ESD Director Susan Hubbard was among 15 women scientists honored at Berkeley Lab, as part of a celebration of women science, technology, engineering, and mathematics (STEM) workers researching ways to change the world for the better.
ESD scientists led by Jillian Banfield and Laura Hug recently used metagenomics to evaluate the metabolic potential and diversity of Chloroflexi bacteria in aquifer sediments, and evaluate its role in sediment carbon cycling.
The Earth Sciences Division was recently awarded “LEED Platinum” status for its newly redesigned headquarters in Bld. 74—the first such award for any Berkeley Lab or DOE building within the Science Laboratory Infrastructure program.
ESD’s Tom Daley recently led a group of researchers in a series of field tests examining the suitability of DAS methodology for borehole and surface measurement of ground motion, with specific application to geologic carbon sequestration.
This past August, Jenny Druhan was awarded a prize for “best oral presentation” (out of 30 such presentations) at the EnvironMetal Isotopes (EMI) Conference in Ascona Switzerland. Her talk was based on her recently published paper in Geochimica et Cosmochimica Acta.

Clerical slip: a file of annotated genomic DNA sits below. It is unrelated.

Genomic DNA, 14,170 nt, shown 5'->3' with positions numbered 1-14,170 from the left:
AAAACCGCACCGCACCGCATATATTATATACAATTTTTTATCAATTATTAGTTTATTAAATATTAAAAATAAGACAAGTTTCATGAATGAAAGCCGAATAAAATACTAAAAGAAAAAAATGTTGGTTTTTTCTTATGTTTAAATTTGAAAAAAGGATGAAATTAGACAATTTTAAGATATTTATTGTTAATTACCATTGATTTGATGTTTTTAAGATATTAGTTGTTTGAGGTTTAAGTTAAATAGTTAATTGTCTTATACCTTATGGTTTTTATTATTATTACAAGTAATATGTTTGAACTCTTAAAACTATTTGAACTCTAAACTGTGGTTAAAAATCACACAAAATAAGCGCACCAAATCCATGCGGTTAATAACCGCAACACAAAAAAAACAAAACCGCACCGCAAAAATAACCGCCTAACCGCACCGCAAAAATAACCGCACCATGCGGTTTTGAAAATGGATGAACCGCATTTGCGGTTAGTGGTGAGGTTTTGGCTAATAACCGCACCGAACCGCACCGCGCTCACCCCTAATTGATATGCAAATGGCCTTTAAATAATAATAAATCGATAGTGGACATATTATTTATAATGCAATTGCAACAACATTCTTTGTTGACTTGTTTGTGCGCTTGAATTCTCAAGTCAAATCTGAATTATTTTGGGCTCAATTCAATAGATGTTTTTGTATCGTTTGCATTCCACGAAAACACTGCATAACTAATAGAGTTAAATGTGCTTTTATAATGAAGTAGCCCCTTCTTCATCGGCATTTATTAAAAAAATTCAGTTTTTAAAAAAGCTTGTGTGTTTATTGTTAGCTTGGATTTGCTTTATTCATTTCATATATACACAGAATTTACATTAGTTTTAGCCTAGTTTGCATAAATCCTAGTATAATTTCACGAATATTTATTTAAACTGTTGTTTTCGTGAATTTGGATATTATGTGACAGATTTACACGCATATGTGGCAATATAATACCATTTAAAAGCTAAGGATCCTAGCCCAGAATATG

Phase I of the Sustainable Systems SFA 2.0, launching on October 1st, 2013, will be a study located at Rifle, CO to develop a predictive understanding of genome-through-watershed system biogeochemical responses to global change.
The Rifle, Colorado, floodplain provides an excellent test bed for interrogating how global change affects biogeochemical system functioning. This work will be essential for the new BER-funded SFA 2.0, Phase I effort at Rifle.
The convergence of world class computational (NERSC) and characterization (ALS) resources has made it possible for ESD scientists Sergi Molins, Carl Steefel, Jonathan Ajo-Franklin, and Li Yang together with CRD scientist David Trebotich to develop and apply Next Generation pore scale reactive transport models to the problem of geological CO2 injection and sequestration in the subsurface.
ESD geophysicist Don Vasco recently led a team of investigators (including ESD’s Jonny Rutqvist, Pat Dobson, and Curt Oldenburg) in resolving the deformation at The Geysers Geothermal Field, using two distinct sets of interferometric synthetic aperture radar (InSAR) data.
ESD’s Barbara Romanowicz and others have detected previously unknown channels of slow-moving seismic waves in Earth’s upper mantle, which help explain “hotspot volcanoes” that give birth to island chains such as Hawaii and Tahiti.